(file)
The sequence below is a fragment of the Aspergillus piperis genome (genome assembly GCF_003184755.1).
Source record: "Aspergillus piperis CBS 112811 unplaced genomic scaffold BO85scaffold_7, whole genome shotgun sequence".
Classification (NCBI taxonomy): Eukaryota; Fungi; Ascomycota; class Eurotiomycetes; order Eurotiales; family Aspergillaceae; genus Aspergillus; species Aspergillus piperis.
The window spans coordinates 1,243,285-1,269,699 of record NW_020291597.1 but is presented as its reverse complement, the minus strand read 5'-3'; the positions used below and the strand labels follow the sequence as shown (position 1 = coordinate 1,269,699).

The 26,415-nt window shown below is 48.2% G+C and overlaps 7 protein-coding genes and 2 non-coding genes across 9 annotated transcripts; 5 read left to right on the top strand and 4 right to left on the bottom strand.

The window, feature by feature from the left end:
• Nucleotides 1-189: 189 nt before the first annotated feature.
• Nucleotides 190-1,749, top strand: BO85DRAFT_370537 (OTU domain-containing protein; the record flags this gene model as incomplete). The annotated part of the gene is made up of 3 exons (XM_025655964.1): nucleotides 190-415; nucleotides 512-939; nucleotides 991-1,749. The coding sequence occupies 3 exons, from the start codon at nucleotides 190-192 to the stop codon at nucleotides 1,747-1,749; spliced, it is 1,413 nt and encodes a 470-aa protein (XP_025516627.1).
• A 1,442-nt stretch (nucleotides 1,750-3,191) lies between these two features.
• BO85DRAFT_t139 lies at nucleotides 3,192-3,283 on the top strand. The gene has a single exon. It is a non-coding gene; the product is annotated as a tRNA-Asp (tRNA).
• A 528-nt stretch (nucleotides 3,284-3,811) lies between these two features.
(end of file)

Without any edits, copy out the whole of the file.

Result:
The sequence below is a fragment of the Aspergillus piperis genome (genome assembly GCF_003184755.1).
Source record: "Aspergillus piperis CBS 112811 unplaced genomic scaffold BO85scaffold_7, whole genome shotgun sequence".
Classification (NCBI taxonomy): Eukaryota; Fungi; Ascomycota; class Eurotiomycetes; order Eurotiales; family Aspergillaceae; genus Aspergillus; species Aspergillus piperis.
The window spans coordinates 1,243,285-1,269,699 of record NW_020291597.1 but is presented as its reverse complement, the minus strand read 5'-3'; the positions used below and the strand labels follow the sequence as shown (position 1 = coordinate 1,269,699).

The 26,415-nt window shown below is 48.2% G+C and overlaps 7 protein-coding genes and 2 non-coding genes across 9 annotated transcripts; 5 read left to right on the top strand and 4 right to left on the bottom strand.

The window, feature by feature from the left end:
• Nucleotides 1-189: 189 nt before the first annotated feature.
• Nucleotides 190-1,749, top strand: BO85DRAFT_370537 (OTU domain-containing protein; the record flags this gene model as incomplete). The annotated part of the gene is made up of 3 exons (XM_025655964.1): nucleotides 190-415; nucleotides 512-939; nucleotides 991-1,749. The coding sequence occupies 3 exons, from the start codon at nucleotides 190-192 to the stop codon at nucleotides 1,747-1,749; spliced, it is 1,413 nt and encodes a 470-aa protein (XP_025516627.1).
• A 1,442-nt stretch (nucleotides 1,750-3,191) lies between these two features.
• BO85DRAFT_t139 lies at nucleotides 3,192-3,283 on the top strand. The gene has a single exon. It is a non-coding gene; the product is annotated as a tRNA-Asp (tRNA).
• A 528-nt stretch (nucleotides 3,284-3,811) lies between these two features.